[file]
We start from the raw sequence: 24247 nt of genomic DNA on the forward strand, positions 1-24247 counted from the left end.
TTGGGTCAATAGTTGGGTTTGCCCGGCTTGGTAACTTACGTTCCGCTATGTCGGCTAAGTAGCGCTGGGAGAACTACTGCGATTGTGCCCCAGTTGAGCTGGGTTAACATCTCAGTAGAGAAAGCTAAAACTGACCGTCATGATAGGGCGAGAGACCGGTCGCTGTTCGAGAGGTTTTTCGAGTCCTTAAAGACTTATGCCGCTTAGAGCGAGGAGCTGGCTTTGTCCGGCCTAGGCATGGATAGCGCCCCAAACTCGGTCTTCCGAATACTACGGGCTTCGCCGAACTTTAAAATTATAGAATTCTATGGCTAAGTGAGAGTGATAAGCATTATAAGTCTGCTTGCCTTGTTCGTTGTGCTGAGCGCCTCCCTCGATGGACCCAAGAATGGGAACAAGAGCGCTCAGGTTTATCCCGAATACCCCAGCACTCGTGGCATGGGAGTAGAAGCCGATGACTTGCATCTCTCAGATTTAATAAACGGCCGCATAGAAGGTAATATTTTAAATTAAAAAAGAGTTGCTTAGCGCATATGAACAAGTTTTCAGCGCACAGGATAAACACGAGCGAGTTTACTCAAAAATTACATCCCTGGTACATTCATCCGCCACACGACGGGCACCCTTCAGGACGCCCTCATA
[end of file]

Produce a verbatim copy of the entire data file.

We start from the raw sequence: 24247 nt of genomic DNA on the forward strand, positions 1-24247 counted from the left end.
TTGGGTCAATAGTTGGGTTTGCCCGGCTTGGTAACTTACGTTCCGCTATGTCGGCTAAGTAGCGCTGGGAGAACTACTGCGATTGTGCCCCAGTTGAGCTGGGTTAACATCTCAGTAGAGAAAGCTAAAACTGACCGTCATGATAGGGCGAGAGACCGGTCGCTGTTCGAGAGGTTTTTCGAGTCCTTAAAGACTTATGCCGCTTAGAGCGAGGAGCTGGCTTTGTCCGGCCTAGGCATGGATAGCGCCCCAAACTCGGTCTTCCGAATACTACGGGCTTCGCCGAACTTTAAAATTATAGAATTCTATGGCTAAGTGAGAGTGATAAGCATTATAAGTCTGCTTGCCTTGTTCGTTGTGCTGAGCGCCTCCCTCGATGGACCCAAGAATGGGAACAAGAGCGCTCAGGTTTATCCCGAATACCCCAGCACTCGTGGCATGGGAGTAGAAGCCGATGACTTGCATCTCTCAGATTTAATAAACGGCCGCATAGAAGGTAATATTTTAAATTAAAAAAGAGTTGCTTAGCGCATATGAACAAGTTTTCAGCGCACAGGATAAACACGAGCGAGTTTACTCAAAAATTACATCCCTGGTACATTCATCCGCCACACGACGGGCACCCTTCAGGACGCCCTCATA